Oxford Uni slammed over Prof Stuart Hall snub

Professor Stuart Hall, who inspired a generation of Britain’s black intellectuals, has been snubbed by Oxford University says the Equality and Diversity Advisor at the prestigious university.


Shakina Chinedu talked to Eva Nyandoro from Voice4Change England about the difficulties in trying to get the late Stuart Hall recognised by Oxford University.

Shakina has spent many years working for Equality and Diversity movement as a, equality and diversity advisor and owner of Nubian Legal Consultants (offering advice on employment law and tribunals).

The University in conjunction with students recently held a race summit to look at the issues facing students while studying at Oxford.

She recently hosted a workshop with young African and Caribbean people in Waltham Forest to encourage them to pursue higher education after 18, and  currently works at Oxford University as an Equality and Diversity advisor.

She told Voice4Change: “We have a daily newsletter that goes out to all the staff in Oxford. I asked the team to mention Stuart Hall’s passing as he was an alumni of the University and they refused.  

"They said his academic career wasn’t spent long enough at Oxford University, even though he studied English at Oxford University and gained an MA and began his PHD at the university. I am quite upset at their response.

"We don’t have many black scholars from Oxford and they should have recognised Stuart Hall. He was an international figure who played a significant cultural role in putting race onto the mainstream media. By not recognising Professor Hall makes Oxford appear as as white, male, middle class institution.

“I have been trying to get more images of black scholars on Oxford University walls. Recently, an author Pamela Roberts wrote a compilation of stories about Oxford black scholars past and present from 1856 until the present today called ‘the untold stories of the Oxford black scholars’, yet only one of these images is up in any of  the colleges.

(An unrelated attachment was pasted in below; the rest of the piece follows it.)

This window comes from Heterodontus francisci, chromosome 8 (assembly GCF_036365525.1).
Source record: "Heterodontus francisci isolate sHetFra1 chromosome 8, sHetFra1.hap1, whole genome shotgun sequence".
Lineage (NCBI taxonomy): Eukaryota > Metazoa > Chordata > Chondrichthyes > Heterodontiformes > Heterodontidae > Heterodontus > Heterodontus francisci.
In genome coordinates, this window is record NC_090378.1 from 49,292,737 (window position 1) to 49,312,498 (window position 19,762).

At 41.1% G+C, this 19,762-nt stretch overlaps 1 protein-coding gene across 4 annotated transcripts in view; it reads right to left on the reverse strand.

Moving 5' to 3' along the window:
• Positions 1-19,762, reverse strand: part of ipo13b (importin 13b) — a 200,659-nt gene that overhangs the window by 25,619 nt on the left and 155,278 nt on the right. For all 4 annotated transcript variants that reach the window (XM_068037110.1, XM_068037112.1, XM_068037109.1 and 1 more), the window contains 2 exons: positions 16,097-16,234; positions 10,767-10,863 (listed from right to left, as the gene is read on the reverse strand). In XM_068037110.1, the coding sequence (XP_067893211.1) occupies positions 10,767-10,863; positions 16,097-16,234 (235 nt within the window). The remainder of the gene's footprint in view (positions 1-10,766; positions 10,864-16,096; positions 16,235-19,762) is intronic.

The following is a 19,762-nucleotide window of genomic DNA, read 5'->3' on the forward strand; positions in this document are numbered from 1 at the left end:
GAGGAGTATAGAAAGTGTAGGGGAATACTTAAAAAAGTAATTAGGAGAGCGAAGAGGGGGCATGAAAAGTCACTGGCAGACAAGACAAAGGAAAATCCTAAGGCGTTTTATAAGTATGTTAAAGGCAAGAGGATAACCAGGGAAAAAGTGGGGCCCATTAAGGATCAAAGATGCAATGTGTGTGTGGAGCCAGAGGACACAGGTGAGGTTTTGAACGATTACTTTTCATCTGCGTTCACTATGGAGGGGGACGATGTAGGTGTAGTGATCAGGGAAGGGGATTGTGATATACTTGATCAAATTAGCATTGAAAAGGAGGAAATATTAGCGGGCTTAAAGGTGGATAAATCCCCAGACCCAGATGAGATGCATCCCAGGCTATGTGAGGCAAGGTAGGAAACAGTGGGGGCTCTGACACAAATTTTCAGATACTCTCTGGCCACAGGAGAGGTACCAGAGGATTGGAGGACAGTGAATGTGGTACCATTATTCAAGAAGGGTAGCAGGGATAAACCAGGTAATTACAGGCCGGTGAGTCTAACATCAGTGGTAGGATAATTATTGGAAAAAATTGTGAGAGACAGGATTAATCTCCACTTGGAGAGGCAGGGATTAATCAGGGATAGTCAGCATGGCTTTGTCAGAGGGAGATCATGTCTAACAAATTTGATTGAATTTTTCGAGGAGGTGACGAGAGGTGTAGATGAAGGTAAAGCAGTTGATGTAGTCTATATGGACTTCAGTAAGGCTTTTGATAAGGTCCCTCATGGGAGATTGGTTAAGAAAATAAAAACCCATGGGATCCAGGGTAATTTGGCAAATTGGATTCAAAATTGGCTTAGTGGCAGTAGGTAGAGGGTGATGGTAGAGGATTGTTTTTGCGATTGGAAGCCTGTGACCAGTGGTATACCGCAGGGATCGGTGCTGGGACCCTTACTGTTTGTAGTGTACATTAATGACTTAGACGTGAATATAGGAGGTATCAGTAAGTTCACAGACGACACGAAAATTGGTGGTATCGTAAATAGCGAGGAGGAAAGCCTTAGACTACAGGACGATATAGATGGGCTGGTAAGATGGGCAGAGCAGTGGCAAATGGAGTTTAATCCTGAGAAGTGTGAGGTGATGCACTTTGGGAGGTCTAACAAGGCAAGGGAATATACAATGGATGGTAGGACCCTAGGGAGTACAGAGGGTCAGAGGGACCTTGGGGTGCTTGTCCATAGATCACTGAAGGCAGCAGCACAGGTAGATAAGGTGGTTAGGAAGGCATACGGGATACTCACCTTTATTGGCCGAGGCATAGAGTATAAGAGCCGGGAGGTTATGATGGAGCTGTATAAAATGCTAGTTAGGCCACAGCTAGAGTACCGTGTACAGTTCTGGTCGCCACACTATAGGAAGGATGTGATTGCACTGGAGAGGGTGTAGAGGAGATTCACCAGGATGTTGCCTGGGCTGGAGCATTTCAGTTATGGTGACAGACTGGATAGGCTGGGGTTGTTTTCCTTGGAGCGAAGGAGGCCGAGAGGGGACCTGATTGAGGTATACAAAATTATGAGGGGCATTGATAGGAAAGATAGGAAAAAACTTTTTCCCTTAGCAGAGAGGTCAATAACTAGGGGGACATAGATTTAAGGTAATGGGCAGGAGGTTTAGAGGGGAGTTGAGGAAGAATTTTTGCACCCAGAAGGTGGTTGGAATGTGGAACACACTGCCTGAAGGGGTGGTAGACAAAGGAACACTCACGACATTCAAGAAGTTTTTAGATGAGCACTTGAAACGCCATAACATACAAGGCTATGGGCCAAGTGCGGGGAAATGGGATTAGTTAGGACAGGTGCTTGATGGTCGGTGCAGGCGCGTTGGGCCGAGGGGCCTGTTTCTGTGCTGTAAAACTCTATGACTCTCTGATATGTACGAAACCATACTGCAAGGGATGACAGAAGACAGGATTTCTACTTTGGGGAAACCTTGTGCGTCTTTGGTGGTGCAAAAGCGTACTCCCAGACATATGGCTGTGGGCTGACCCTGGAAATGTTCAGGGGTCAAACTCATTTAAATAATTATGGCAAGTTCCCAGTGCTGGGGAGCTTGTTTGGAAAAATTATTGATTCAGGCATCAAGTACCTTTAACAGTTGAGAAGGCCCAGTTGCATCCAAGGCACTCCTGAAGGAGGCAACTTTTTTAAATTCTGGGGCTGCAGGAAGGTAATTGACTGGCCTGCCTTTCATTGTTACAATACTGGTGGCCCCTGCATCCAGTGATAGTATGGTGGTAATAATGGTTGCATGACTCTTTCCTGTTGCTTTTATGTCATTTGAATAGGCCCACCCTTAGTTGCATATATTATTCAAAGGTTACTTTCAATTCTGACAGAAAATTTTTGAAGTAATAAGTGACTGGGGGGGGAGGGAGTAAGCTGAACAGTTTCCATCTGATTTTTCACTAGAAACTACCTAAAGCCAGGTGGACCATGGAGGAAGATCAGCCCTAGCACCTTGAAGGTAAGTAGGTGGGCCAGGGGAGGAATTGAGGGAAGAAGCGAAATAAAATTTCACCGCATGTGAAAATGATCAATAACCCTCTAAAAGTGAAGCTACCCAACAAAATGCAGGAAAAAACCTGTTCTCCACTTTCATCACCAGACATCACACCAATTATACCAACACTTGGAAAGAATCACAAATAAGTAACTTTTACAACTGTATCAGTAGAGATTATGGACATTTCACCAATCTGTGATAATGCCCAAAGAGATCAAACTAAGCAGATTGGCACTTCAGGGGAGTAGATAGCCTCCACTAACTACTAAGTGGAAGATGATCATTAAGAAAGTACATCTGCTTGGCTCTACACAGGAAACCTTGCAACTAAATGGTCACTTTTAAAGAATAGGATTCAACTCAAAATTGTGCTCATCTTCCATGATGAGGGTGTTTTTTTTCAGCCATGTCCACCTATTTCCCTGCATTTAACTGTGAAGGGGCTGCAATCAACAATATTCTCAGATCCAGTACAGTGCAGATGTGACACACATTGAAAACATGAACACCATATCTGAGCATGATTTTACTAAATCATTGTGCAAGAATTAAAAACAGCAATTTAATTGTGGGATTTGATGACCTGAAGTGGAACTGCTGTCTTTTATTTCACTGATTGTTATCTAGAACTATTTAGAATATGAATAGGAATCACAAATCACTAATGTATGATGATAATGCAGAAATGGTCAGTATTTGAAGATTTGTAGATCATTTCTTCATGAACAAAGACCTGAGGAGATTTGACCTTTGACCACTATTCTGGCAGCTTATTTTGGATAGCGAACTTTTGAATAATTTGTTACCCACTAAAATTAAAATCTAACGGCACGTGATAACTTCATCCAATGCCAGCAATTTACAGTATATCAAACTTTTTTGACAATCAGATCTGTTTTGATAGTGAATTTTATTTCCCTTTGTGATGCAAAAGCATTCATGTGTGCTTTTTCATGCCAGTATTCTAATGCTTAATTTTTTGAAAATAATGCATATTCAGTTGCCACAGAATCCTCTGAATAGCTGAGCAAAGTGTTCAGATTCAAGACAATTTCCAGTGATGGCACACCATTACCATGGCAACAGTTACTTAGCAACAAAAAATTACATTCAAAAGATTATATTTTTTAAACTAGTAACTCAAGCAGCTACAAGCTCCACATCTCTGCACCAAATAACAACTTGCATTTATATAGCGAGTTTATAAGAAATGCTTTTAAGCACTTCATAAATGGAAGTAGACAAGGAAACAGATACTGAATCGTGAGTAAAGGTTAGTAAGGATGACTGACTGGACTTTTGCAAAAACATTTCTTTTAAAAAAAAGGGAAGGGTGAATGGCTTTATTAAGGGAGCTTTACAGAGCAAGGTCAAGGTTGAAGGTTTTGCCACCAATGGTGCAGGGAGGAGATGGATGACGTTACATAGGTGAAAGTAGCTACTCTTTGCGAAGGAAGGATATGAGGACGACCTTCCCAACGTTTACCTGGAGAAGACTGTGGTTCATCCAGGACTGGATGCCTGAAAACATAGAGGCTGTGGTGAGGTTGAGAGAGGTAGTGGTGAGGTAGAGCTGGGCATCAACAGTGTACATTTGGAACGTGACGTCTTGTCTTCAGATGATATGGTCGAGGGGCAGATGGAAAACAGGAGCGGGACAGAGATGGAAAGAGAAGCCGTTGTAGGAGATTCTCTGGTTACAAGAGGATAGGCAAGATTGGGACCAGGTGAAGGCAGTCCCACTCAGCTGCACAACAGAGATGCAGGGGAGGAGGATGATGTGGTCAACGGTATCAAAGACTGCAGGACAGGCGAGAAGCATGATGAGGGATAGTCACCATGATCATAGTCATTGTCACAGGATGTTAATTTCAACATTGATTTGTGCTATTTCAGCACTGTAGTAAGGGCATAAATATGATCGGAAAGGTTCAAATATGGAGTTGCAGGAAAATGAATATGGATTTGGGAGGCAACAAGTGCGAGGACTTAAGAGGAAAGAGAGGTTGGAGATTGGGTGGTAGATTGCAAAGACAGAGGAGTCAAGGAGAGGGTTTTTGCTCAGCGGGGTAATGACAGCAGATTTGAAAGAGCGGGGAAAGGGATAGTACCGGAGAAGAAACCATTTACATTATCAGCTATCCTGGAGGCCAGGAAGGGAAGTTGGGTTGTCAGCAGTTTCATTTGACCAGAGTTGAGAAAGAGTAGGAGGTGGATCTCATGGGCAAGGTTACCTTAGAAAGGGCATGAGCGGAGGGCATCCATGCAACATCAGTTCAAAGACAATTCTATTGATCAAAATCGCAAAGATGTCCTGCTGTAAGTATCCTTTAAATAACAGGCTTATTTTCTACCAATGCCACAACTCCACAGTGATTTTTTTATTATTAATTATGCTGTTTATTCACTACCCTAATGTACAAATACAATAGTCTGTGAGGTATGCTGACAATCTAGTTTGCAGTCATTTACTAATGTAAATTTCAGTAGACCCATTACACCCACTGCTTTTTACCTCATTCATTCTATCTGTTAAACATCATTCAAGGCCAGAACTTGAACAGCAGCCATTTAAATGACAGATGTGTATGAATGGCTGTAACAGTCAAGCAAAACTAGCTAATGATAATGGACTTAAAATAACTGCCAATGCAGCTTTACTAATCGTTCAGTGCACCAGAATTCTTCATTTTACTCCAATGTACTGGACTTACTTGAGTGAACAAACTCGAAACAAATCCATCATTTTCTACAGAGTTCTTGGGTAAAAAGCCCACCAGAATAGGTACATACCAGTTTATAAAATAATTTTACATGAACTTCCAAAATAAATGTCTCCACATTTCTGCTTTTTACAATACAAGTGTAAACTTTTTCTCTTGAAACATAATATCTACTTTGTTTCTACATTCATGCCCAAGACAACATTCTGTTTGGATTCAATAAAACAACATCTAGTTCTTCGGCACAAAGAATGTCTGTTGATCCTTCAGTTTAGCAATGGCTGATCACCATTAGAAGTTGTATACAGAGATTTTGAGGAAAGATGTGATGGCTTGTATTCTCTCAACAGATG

"If we are saying to black students to ‘come to Oxford, it is very diverse’ shouldn’t the university take the opportunity to recognise a great figure."

Shakina described the influence Stuart Hall had on her life and future generations. “I think as a lawyer  he was one of the type people that I looked up to as a black student when I was younger. It helps when you see another black person doing well particularly in education.

"Stuart Hall was a trail blazer encouraging black people to get into academia. I did however disagree is his fight for multiculturalism. I don’t think we should be fighting for it.  I think we have to find our place in this land but hold on to our own culture.

“His legacy we should continue to encourage our young children to go into academia and continue those legacies left before them.”

Shakina is currently chairing a steering group that will be launching the Network of Network a national BME staff network. It will lobby on behalf of Higher Education Institutions (HEI) on issues pertinent within HEI’s on recruitment, retention, progression of BME staff and academics on 26 June at the University of Leeds. 

Shakina will be participating in a panel discussion in honour of the late Professor Hall’s life and works on 5 June (starting at 4.30pm) at the Bernie Grant Centre after the screening of John Akomfrah's award-winning documentary on Stuart Hall’s life. Tickets are £7.50 standard and £5 concession.

Tickets are on sale at Eventbrite : https://www.eventbrite.co.uk/e/the-stuart-hall-project-screening-discussion-tickets-11254641937